Further research to better characterize the subgroup of patients with objective airflow obstruction but without any respiratory diagnosis (3.1%) [Fig 4] is needed.18 At least in North America, primary care physicians are still reluctant to consider the diagnosis of COPD, even when confronted by a middle-aged former smoker with chronic cough and dyspnea, especially among women.19 The newly established Burden of Lung Disease3 initiative within GOLD aimed to obtain population data on respiratory symptoms, diagnosed conditions, and lung function in patients of different ages and multiple geographic regions will help to quantify the magnitude of these subpopulations.

Finally, we consider our presentation of proportional Venn diagrams to be original. Our diagram allows us to represent the percentage of patients with abnormal spirometry data in all seven groups, which is not possible with the original ATS version.6 The Venn diagram first appeared in a book written by John Venn at Cambridge in 1866. The idea of a universe box was added later by Charles Dodgson, alias Lewis Carroll, at Oxford in 1891. Usually, these diagrams consist of circles of the same size, so that they were only symbolic of the groups they represented and did not indicate in any way their relative magnitudes. Proportional Venn diagrams are always possible using triangles instead of circles but they lack the clarity and elegance of circles.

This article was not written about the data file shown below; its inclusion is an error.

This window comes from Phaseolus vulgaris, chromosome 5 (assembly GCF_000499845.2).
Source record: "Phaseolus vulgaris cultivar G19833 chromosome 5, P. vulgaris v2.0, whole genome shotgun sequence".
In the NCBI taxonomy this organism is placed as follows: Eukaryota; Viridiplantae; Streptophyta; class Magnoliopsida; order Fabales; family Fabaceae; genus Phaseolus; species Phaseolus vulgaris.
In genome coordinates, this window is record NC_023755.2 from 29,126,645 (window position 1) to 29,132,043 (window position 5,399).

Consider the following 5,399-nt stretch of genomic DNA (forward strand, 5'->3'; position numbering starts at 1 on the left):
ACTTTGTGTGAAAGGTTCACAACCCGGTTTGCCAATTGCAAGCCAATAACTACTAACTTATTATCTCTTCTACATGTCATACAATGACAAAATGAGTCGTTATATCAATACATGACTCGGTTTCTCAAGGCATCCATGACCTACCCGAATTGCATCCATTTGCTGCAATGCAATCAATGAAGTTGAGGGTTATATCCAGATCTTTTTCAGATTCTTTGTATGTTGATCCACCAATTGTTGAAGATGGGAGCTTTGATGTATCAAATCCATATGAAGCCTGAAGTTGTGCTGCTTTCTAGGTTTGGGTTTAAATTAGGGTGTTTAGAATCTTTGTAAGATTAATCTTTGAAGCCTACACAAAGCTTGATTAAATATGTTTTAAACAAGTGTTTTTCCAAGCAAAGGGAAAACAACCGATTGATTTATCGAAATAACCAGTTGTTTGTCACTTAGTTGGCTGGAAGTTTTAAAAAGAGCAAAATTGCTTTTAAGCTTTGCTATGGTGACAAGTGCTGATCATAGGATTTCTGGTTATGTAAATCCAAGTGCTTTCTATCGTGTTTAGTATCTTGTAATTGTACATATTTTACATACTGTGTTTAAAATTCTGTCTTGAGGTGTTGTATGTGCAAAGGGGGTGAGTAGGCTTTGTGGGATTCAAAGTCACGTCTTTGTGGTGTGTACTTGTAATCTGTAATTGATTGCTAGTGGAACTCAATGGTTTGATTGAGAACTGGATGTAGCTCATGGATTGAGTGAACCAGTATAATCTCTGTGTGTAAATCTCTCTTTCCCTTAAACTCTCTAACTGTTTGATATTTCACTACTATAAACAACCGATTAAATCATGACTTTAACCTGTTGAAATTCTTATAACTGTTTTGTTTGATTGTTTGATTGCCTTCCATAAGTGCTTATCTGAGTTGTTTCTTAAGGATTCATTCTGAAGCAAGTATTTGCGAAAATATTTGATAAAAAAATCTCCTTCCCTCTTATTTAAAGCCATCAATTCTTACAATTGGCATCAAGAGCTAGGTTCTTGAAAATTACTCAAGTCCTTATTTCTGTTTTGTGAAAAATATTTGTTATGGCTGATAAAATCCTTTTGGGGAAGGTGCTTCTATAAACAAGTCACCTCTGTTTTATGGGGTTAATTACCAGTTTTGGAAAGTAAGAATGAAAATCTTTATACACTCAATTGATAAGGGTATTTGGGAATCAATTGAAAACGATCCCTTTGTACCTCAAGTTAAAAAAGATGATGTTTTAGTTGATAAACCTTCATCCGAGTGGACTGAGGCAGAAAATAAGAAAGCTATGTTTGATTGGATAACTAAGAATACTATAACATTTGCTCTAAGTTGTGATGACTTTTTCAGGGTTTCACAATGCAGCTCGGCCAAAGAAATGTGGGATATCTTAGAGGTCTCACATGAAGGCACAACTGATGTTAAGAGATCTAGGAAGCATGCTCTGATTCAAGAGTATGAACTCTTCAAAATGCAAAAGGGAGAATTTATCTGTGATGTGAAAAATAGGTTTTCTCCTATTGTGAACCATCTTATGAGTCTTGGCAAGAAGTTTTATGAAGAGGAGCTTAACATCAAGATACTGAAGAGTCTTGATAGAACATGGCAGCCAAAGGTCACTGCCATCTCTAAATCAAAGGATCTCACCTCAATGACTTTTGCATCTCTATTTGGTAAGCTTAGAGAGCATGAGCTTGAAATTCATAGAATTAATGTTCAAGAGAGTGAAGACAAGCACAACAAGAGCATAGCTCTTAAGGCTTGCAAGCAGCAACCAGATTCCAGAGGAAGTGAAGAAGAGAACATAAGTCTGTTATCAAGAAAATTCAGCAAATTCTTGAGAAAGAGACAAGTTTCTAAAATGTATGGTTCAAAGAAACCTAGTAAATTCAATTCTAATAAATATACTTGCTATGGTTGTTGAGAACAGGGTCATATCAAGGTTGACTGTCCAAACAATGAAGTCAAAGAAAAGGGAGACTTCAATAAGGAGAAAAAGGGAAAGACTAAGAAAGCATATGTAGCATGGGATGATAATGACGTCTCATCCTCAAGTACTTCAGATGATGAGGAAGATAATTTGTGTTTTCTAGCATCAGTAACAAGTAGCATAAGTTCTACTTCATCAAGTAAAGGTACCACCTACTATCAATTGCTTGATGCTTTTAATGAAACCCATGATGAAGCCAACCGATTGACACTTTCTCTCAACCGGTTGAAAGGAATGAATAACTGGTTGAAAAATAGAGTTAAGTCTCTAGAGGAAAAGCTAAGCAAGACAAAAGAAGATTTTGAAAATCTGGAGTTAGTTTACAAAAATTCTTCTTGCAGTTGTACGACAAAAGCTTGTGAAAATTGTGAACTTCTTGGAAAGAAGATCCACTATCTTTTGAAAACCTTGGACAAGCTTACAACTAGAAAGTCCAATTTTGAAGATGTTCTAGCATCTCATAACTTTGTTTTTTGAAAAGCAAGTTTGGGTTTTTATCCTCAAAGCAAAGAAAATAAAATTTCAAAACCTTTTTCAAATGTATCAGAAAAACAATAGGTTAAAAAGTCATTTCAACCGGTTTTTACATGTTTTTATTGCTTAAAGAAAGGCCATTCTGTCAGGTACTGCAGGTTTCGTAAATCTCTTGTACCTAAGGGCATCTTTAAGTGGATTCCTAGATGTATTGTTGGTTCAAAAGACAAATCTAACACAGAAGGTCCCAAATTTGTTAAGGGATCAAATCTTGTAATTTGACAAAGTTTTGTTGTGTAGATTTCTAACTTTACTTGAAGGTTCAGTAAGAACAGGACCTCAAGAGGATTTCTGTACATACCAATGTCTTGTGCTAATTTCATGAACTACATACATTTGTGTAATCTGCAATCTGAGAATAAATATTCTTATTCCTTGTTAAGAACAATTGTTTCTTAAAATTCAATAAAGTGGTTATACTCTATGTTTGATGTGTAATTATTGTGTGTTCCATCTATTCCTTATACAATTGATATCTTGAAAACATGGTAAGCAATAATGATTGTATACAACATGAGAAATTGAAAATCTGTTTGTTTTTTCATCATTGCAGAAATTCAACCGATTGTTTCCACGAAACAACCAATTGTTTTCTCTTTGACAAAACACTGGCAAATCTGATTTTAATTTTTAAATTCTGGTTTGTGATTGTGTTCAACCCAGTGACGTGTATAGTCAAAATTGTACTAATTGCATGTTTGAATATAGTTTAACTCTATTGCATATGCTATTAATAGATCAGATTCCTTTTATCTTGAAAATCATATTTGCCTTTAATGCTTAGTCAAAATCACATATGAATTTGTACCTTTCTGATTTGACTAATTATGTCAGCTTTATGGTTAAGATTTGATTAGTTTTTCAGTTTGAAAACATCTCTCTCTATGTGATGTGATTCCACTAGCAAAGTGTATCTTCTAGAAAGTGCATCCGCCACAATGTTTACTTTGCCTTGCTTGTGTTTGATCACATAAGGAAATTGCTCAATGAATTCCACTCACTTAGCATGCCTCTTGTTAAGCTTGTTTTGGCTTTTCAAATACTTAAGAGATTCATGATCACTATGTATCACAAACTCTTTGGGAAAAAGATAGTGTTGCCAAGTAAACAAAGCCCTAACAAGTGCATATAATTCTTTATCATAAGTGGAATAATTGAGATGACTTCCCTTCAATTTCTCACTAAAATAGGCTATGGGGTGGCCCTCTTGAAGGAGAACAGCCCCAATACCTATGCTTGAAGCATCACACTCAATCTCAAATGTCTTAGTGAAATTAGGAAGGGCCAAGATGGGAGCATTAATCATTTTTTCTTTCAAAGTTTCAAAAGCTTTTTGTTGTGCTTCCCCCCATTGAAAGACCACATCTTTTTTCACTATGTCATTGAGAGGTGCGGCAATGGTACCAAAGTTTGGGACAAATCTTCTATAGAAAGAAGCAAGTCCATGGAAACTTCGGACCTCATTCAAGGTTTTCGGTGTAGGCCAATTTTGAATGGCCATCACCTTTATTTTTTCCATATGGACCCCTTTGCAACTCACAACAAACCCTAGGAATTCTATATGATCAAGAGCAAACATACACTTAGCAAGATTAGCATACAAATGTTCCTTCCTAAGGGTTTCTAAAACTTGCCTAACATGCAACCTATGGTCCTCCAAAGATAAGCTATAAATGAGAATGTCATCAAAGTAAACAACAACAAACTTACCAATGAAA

We conclude that the concomitant diagnosis of asthma, chronic bronchitis, or emphysema is common among OLD patients from the general population, accounting for as much as half of the OLD population who are aged ≥ 50 years.

Abbreviations: ATS = American Thoracic Society; GOLD = Global Initiative for Chronic Obstructive Lung Disease; GP = general practitioner; GPRD = UK General Practice Research Database; MEC = mobile examination center; NHANES = National Health and Nutrition Examination Survey; OLD = obstructive lung disease; OXMIS = Oxford Medical Information System; RCT = randomized controlled trials

This study was supported by GlaxoSmithKline Research and Development.

Figure Jump LinkFigure 1. Nonproportional Venn diagram of COPD showing subsets of patients with chronic bronchitis, emphysema, and asthma. The subsets comprising COPD are shaded. Subset areas are not proportional to the actual relative subset sizes. Asthma is by definition associated with reversible airflow obstruction, although in variant asthma special maneuvers may be necessary to make the obstruction evident. Patients with asthma whose airflow obstruction is completely reversible (ie, subset 9) are not considered to have COPD. Because in many cases it is virtually impossible to differentiate patients with asthma whose airflow obstruction does not remit completely from persons with chronic bronchitis and emphysema who have partially reversible airflow obstruction with airway hyperreactivity, patients with unremitting asthma are classified as having COPD (ie, subsets 6, 7, and 8). Chronic bronchitis and emphysema with airflow obstruction usually occur together (subset 5), and some patients may have asthma associated with these two disorders (ie, subset 8). Individuals with asthma who have been exposed to chronic irritation, as from cigarette smoke, may develop chronic productive cough, which is a feature of chronic bronchitis (ie, subset 6). Such patients often are referred to in the United States as having asthmatic bronchitis or the asthmatic form of COPD. Persons with chronic bronchitis and/or emphysema without airflow obstruction (ie, subsets 1, 2, and 11) are not classified as having COPD. Patients with airway obstruction due to diseases with known etiology or specific pathology, such as cystic fibrosis or obliterative bronchiolitis (subset 10), are not included in this definition. Reprinted with permission from the American Thoracic Society.6Grahic Jump Location